Zebrafish (Danio rerio) are rapidly gaining popularity in translational neuroscience and behavioral research. Physiological similarity to mammals, ease of genetic manipulations, sensitivity to pharmacological and genetic factors, robust behavior, low cost, and potential for high-throughput screening contribute to the growing utility of zebrafish models in this field. Understanding zebrafish behavioral phenotypes provides important insights into neural pathways, physiological biomarkers, and genetic underpinnings of normal and pathological brain function. Novel zebrafish paradigms continue to appear with an encouraging pace, thus necessitating a consistent terminology and improved understanding of the behavioral repertoire. What can zebrafish 'do', and how does their altered brain function translate into behavioral actions? To help address these questions, we have developed a detailed catalog of zebrafish behaviors (Zebrafish Behavior Catalog, ZBC) that covers both larval and adult models. Representing a beginning of creating a more comprehensive ethogram of zebrafish behavior, this effort will improve interpretation of published findings, foster cross-species behavioral modeling, and encourage new groups to apply zebrafish neurobehavioral paradigms in their research. In addition, this glossary creates a framework for developing a zebrafish neurobehavioral ontology, ultimately to become part of a unified animal neurobehavioral ontology, which collectively will contribute to better integration of biological data within and across species.

    View details for DOI 10.1089/zeb.2012.0861

    View details for Web of Science ID 000317736900009

    View details for PubMedID 23590400

    View details for PubMedCentralID PMC3629777

  • Mutations in ap1b1 cause mistargeting of the Na(+)/K(+)-ATPase pump in sensory hair cells. PloS one Clemens Grisham, R., Kindt, K., Finger-Baier, K., Schmid, B., Nicolson, T. 2013; 8 (4): e60866

    Abstract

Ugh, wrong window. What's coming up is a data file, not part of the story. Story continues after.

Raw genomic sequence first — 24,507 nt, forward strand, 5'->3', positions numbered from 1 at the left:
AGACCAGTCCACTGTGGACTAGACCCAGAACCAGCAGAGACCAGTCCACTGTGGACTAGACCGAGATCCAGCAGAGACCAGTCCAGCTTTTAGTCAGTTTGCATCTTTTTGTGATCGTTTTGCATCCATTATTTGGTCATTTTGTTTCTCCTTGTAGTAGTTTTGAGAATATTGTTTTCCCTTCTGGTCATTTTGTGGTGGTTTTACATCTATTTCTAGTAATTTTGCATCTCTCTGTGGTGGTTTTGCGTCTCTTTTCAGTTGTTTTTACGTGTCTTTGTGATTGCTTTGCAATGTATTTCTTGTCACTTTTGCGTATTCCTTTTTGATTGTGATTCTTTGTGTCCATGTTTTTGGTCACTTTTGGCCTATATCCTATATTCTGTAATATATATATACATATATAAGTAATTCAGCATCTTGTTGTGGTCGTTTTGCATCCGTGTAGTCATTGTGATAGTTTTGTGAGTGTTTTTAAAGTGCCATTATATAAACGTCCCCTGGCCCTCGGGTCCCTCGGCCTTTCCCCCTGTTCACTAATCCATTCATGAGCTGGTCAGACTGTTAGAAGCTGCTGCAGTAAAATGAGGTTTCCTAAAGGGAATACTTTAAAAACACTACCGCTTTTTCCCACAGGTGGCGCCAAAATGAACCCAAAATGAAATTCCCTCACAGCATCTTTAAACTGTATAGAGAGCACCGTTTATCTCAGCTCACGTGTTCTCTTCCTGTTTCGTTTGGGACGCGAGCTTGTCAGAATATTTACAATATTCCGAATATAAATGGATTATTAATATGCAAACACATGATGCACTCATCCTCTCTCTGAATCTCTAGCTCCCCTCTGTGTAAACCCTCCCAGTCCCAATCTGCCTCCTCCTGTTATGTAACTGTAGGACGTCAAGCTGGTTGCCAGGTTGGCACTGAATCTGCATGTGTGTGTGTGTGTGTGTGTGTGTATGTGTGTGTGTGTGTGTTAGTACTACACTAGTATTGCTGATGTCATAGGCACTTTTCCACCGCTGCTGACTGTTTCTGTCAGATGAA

The hair cells of the inner ear are polarized epithelial cells with a specialized structure at the apical surface, the mechanosensitive hair bundle. Mechanotransduction occurs within the hair bundle, whereas synaptic transmission takes place at the basolateral membrane. The molecular basis of the development and maintenance of the apical and basal compartments in sensory hair cells is poorly understood. Here we describe auditory/vestibular mutants isolated from forward genetic screens in zebrafish with lesions in the adaptor protein 1 beta subunit 1 (ap1b1) gene. Ap1b1 is a subunit of the adaptor complex AP-1, which has been implicated in the targeting of basolateral membrane proteins. In ap1b1 mutants we observed that although the overall development of the inner ear and lateral-line organ appeared normal, the sensory epithelium showed progressive signs of degeneration. Mechanically-evoked calcium transients were reduced in mutant hair cells, indicating that mechanotransduction was also compromised. To gain insight into the cellular and molecular defects in ap1b1 mutants, we examined the localization of basolateral membrane proteins in hair cells. We observed that the Na(+)/K(+)-ATPase pump (NKA) was less abundant in the basolateral membrane and was mislocalized to apical bundles in ap1b1 mutant hair cells. Accordingly, intracellular Na(+) levels were increased in ap1b1 mutant hair cells. Our results suggest that Ap1b1 is essential for maintaining integrity and ion homeostasis in hair cells.